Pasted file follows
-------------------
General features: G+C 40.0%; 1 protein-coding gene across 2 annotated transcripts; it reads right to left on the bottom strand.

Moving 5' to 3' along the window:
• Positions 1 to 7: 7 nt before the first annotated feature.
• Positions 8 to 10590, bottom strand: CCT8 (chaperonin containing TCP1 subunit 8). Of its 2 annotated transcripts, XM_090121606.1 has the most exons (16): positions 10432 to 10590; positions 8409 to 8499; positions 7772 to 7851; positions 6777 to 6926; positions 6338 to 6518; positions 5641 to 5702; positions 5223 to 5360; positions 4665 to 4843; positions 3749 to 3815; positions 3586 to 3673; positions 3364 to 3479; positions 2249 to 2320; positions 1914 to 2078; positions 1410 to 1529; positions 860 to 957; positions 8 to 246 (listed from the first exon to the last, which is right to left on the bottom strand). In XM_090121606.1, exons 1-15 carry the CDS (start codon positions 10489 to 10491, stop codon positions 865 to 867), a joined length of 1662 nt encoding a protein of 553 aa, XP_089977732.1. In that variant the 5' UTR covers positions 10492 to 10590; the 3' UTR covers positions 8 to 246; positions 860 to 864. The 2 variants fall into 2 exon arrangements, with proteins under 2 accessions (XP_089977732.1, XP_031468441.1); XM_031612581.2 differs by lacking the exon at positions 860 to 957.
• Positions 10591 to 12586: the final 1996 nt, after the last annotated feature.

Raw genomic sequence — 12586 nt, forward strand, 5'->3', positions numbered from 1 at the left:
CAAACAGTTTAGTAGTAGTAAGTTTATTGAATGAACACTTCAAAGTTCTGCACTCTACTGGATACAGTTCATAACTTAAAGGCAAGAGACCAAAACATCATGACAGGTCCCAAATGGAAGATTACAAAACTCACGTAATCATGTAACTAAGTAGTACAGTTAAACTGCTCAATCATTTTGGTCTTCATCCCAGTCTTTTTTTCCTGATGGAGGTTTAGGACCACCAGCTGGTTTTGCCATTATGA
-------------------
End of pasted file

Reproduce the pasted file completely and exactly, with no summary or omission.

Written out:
General features: G+C 40.0%; 1 protein-coding gene across 2 annotated transcripts; it reads right to left on the bottom strand.

Moving 5' to 3' along the window:
• Positions 1 to 7: 7 nt before the first annotated feature.
• Positions 8 to 10590, bottom strand: CCT8 (chaperonin containing TCP1 subunit 8). Of its 2 annotated transcripts, XM_090121606.1 has the most exons (16): positions 10432 to 10590; positions 8409 to 8499; positions 7772 to 7851; positions 6777 to 6926; positions 6338 to 6518; positions 5641 to 5702; positions 5223 to 5360; positions 4665 to 4843; positions 3749 to 3815; positions 3586 to 3673; positions 3364 to 3479; positions 2249 to 2320; positions 1914 to 2078; positions 1410 to 1529; positions 860 to 957; positions 8 to 246 (listed from the first exon to the last, which is right to left on the bottom strand). In XM_090121606.1, exons 1-15 carry the CDS (start codon positions 10489 to 10491, stop codon positions 865 to 867), a joined length of 1662 nt encoding a protein of 553 aa, XP_089977732.1. In that variant the 5' UTR covers positions 10492 to 10590; the 3' UTR covers positions 8 to 246; positions 860 to 864. The 2 variants fall into 2 exon arrangements, with proteins under 2 accessions (XP_089977732.1, XP_031468441.1); XM_031612581.2 differs by lacking the exon at positions 860 to 957.
• Positions 10591 to 12586: the final 1996 nt, after the last annotated feature.

Raw genomic sequence — 12586 nt, forward strand, 5'->3', positions numbered from 1 at the left:
CAAACAGTTTAGTAGTAGTAAGTTTATTGAATGAACACTTCAAAGTTCTGCACTCTACTGGATACAGTTCATAACTTAAAGGCAAGAGACCAAAACATCATGACAGGTCCCAAATGGAAGATTACAAAACTCACGTAATCATGTAACTAAGTAGTACAGTTAAACTGCTCAATCATTTTGGTCTTCATCCCAGTCTTTTTTTCCTGATGGAGGTTTAGGACCACCAGCTGGTTTTGCCATTATGA